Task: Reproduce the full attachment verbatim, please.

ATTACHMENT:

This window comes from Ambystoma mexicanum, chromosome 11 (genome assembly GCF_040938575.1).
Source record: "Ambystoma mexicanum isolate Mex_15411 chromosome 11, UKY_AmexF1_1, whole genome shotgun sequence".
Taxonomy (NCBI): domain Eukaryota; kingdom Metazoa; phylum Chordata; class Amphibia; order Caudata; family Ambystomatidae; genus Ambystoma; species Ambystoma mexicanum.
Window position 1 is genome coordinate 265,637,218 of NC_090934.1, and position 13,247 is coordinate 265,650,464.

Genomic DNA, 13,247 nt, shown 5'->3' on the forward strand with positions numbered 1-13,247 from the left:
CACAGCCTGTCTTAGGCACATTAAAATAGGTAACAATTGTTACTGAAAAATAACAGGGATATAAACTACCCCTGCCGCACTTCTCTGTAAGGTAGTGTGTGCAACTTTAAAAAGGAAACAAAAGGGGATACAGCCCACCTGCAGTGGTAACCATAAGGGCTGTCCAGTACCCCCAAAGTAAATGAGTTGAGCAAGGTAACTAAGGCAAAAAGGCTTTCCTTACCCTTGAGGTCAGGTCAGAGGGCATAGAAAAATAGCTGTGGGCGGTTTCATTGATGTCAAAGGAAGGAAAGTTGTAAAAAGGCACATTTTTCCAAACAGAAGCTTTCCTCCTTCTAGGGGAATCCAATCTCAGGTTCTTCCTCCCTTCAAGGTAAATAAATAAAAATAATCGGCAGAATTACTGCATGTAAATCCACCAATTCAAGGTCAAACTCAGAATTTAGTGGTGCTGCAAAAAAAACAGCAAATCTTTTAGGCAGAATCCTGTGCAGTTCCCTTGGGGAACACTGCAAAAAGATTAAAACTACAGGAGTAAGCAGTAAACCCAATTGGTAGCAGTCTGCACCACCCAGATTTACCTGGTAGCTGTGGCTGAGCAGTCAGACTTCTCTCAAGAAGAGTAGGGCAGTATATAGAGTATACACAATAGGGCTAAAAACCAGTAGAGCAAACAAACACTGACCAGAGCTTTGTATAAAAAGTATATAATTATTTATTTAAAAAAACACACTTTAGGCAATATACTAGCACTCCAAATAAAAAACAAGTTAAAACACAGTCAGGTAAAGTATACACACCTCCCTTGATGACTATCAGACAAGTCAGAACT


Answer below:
This window comes from Ambystoma mexicanum, chromosome 11 (genome assembly GCF_040938575.1).
Source record: "Ambystoma mexicanum isolate Mex_15411 chromosome 11, UKY_AmexF1_1, whole genome shotgun sequence".
Taxonomy (NCBI): domain Eukaryota; kingdom Metazoa; phylum Chordata; class Amphibia; order Caudata; family Ambystomatidae; genus Ambystoma; species Ambystoma mexicanum.
Window position 1 is genome coordinate 265,637,218 of NC_090934.1, and position 13,247 is coordinate 265,650,464.

Genomic DNA, 13,247 nt, shown 5'->3' on the forward strand with positions numbered 1-13,247 from the left:
CACAGCCTGTCTTAGGCACATTAAAATAGGTAACAATTGTTACTGAAAAATAACAGGGATATAAACTACCCCTGCCGCACTTCTCTGTAAGGTAGTGTGTGCAACTTTAAAAAGGAAACAAAAGGGGATACAGCCCACCTGCAGTGGTAACCATAAGGGCTGTCCAGTACCCCCAAAGTAAATGAGTTGAGCAAGGTAACTAAGGCAAAAAGGCTTTCCTTACCCTTGAGGTCAGGTCAGAGGGCATAGAAAAATAGCTGTGGGCGGTTTCATTGATGTCAAAGGAAGGAAAGTTGTAAAAAGGCACATTTTTCCAAACAGAAGCTTTCCTCCTTCTAGGGGAATCCAATCTCAGGTTCTTCCTCCCTTCAAGGTAAATAAATAAAAATAATCGGCAGAATTACTGCATGTAAATCCACCAATTCAAGGTCAAACTCAGAATTTAGTGGTGCTGCAAAAAAAACAGCAAATCTTTTAGGCAGAATCCTGTGCAGTTCCCTTGGGGAACACTGCAAAAAGATTAAAACTACAGGAGTAAGCAGTAAACCCAATTGGTAGCAGTCTGCACCACCCAGATTTACCTGGTAGCTGTGGCTGAGCAGTCAGACTTCTCTCAAGAAGAGTAGGGCAGTATATAGAGTATACACAATAGGGCTAAAAACCAGTAGAGCAAACAAACACTGACCAGAGCTTTGTATAAAAAGTATATAATTATTTATTTAAAAAAACACACTTTAGGCAATATACTAGCACTCCAAATAAAAAACAAGTTAAAACACAGTCAGGTAAAGTATACACACCTCCCTTGATGACTATCAGACAAGTCAGAACT